A contingent asset is a possible asset that arises from past events and whose existence will be confirmed only by the occurrence or non-occurrence of one or more uncertain future events not wholly within the control of the entity.

An onerous contract is a contract in which the unavoidable costs of meeting the obligations under the contract exceed the economic benefits expected to be received under it.

A restructuring is a programme that is planned and controlled by management, and materially changes either:

(a) the scope of a business undertaken by an entity; or

(b) the manner in which that business is conducted.

Provisions and other liabilities

11. Provisions can be distinguished from other liabilities such as trade payables and accruals because there is uncertainty about the timing or amount of the future expenditure required in settlement. By contrast:

(a) trade payables are liabilities to pay for goods or services that have been received or supplied and have been invoiced or formally agreed with the supplier; and

(b) accruals are liabilities to pay for goods or services that have been received or supplied but have not been paid, invoiced or formally agreed with the supplier, including amounts due to employees (for example, amounts relating to accrued vacation pay). Although it is sometimes necessary to estimate the amount or timing of accruals, the uncertainty is generally much less than for provisions.

Accruals are often reported as part of trade and other payables, whereas provisions are reported separately.

Relationship between provisions and contingent liabilities

12. In a general sense, all provisions are contingent because they are uncertain in timing or amount. However, within this Standard the term contingent is used for liabilities and assets that are not recognised because their existence will be confirmed only by the occurrence or non-occurrence of one or more uncertain future events not wholly within the control of the entity. In addition, the term contingent liability is used for liabilities that do not meet the recognition criteria.

13. This Standard distinguishes between:

(a) provisions which are recognised as liabilities (assuming that a reliable estimate can be made) because they are present obligations and it is probable that an outflow of resources embodying economic benefits will be required to settle the obligations; and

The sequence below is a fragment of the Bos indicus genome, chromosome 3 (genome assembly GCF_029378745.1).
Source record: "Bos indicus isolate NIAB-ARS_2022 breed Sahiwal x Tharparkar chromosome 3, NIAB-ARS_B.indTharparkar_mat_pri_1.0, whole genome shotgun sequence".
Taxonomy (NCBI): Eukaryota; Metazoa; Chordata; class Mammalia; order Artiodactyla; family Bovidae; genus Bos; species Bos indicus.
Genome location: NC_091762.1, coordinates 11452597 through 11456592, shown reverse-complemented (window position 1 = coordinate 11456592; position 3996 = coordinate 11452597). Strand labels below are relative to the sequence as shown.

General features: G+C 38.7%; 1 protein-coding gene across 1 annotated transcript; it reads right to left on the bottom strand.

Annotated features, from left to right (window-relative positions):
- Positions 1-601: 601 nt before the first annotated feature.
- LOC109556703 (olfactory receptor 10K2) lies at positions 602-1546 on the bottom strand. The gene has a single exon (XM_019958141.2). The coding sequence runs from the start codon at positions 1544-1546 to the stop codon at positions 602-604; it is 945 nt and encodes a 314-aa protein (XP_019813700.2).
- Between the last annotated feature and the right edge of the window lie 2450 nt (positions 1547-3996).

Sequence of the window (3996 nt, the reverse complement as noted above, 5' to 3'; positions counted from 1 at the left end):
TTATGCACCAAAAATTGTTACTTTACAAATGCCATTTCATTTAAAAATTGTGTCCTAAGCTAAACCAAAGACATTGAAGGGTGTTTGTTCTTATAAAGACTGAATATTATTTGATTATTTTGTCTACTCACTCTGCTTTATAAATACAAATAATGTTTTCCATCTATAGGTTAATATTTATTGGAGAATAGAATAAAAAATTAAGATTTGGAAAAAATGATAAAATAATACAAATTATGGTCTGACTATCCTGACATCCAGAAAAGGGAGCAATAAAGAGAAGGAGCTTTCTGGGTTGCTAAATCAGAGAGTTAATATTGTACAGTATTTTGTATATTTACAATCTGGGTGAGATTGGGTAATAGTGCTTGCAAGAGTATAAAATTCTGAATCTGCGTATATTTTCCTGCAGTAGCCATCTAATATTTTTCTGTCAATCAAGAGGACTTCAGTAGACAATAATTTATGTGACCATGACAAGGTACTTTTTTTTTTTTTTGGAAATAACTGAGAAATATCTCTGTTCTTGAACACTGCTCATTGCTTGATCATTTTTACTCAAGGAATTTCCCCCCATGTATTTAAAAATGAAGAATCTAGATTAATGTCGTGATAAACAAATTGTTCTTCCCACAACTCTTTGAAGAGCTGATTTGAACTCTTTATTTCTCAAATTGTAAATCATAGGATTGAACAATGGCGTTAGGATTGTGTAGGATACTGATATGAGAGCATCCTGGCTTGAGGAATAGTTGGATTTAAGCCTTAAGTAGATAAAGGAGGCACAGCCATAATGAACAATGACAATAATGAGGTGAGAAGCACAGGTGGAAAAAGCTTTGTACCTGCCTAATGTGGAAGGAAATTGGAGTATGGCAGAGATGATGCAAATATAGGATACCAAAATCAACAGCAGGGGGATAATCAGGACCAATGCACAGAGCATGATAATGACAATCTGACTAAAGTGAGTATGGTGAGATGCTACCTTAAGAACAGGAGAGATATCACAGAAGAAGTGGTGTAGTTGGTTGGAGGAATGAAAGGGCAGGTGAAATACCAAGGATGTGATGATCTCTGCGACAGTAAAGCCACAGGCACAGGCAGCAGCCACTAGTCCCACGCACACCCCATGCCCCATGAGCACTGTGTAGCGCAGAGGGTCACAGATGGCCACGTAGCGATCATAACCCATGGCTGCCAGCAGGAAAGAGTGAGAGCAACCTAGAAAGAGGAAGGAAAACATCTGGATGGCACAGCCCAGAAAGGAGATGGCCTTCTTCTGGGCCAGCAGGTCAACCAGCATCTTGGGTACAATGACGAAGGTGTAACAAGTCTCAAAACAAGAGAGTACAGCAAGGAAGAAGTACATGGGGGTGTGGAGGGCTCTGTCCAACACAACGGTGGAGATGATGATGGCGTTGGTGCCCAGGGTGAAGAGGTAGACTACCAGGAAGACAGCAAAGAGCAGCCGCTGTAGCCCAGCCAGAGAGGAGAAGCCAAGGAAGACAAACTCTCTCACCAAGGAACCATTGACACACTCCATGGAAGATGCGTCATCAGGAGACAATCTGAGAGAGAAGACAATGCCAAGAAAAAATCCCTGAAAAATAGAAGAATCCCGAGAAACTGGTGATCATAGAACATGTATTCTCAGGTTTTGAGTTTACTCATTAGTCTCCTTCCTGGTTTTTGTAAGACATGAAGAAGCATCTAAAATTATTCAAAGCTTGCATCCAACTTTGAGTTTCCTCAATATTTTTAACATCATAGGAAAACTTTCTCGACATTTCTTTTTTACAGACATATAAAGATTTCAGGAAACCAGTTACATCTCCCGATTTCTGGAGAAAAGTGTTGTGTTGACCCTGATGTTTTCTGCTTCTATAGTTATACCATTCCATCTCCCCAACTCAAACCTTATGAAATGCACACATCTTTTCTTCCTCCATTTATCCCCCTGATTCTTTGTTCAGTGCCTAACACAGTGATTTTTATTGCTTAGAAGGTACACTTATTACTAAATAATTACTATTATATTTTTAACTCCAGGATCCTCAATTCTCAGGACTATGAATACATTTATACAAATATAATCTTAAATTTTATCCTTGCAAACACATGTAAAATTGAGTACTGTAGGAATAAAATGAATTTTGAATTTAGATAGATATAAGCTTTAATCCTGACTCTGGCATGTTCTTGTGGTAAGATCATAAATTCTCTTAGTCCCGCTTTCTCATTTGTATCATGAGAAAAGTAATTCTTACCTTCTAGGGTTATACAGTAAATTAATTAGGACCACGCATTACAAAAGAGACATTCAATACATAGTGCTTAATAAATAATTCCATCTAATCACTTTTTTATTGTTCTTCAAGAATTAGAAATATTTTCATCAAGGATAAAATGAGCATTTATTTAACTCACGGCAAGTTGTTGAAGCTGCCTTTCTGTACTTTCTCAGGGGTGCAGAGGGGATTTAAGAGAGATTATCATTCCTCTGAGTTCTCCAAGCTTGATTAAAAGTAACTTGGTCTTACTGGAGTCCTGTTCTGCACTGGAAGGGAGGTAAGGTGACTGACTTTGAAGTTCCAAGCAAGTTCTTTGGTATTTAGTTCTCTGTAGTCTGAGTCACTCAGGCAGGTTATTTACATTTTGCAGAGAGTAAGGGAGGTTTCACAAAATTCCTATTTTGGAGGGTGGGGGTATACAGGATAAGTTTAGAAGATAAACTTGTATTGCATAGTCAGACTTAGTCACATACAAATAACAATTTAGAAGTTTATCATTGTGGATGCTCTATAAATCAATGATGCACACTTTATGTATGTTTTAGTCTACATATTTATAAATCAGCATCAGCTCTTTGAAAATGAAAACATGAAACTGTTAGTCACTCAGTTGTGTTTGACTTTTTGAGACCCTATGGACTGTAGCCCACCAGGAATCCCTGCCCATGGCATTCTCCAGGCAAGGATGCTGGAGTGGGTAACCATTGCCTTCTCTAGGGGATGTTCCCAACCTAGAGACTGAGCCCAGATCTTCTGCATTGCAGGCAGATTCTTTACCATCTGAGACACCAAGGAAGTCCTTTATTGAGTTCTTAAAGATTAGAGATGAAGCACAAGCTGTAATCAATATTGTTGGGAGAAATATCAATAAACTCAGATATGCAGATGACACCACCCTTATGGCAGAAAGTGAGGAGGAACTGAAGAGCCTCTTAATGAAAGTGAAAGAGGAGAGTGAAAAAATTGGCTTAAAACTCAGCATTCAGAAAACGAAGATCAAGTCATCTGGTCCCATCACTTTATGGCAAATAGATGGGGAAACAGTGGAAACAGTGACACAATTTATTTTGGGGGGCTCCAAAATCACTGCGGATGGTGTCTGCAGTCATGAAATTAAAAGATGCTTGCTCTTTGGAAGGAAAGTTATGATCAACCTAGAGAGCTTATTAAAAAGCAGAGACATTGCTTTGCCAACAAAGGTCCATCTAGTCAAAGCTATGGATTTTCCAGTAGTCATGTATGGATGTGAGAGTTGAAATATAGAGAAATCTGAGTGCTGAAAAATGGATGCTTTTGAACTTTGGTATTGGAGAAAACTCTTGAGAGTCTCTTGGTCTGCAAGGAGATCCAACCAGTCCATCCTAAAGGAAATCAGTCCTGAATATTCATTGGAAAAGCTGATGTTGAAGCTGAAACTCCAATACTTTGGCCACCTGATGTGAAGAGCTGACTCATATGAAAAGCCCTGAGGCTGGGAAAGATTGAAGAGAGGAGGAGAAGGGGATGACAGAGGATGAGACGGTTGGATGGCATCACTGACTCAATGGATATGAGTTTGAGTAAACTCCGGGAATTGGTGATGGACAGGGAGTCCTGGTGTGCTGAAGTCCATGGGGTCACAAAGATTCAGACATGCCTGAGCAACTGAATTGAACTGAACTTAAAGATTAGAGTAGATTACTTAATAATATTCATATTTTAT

(b) contingent liabilities which are not recognised as liabilities because they are either:

(i) possible obligations, as it has yet to be confirmed whether the entity has a present obligation that could lead to an outflow of resources embodying economic benefits; or

(ii) present obligations that do not meet the recognition criteria in this Standard (because either it is not probable that an outflow of resources embodying economic benefits will be required to settle the obligation, or a sufficiently reliable estimate of the amount of the obligation cannot be made).

Recognition

Provisions

14. A provision shall be recognised when:

(a) an entity has a present obligation (legal or constructive) as a result of a past event;

(b) it is probable that an outflow of resources embodying economic benefits will be required to settle the obligation; and

(c) a reliable estimate can be made of the amount of the obligation.

If these conditions are not met, no provision shall be recognised.

Present obligation

15. In rare cases it is not clear whether there is a present obligation. In these cases, a past event is deemed to give rise to a present obligation if, taking account of all available evidence, it is more likely than not that a present obligation exists at the end of the reporting period.

16. In almost all cases it will be clear whether a past event has given rise to a present obligation. In rare cases, for example in a lawsuit, it may be disputed either whether certain events have occurred or whether those events result in a present obligation. In such a case, an entity determines whether a present obligation exists at the end of the reporting period by taking account of all available evidence, including, for example, the opinion of experts. The evidence considered includes any additional evidence provided by events after the reporting period. On the basis of such evidence:

(a) where it is more likely than not that a present obligation exists at the end of the reporting period, the entity recognises a provision (if the recognition criteria are met); and

(b) where it is more likely that no present obligation exists at the end of the reporting period, the entity discloses a contingent liability, unless the possibility of an outflow of resources embodying economic benefits is remote (see paragraph 86).

Past event

17. A past event that leads to a present obligation is called an obligating event. For an event to be an obligating event, it is necessary that the entity has no realistic alternative to settling the obligation created by the event. This is the case only:

(a) where the settlement of the obligation can be enforced by law; or

(b) in the case of a constructive obligation, where the event...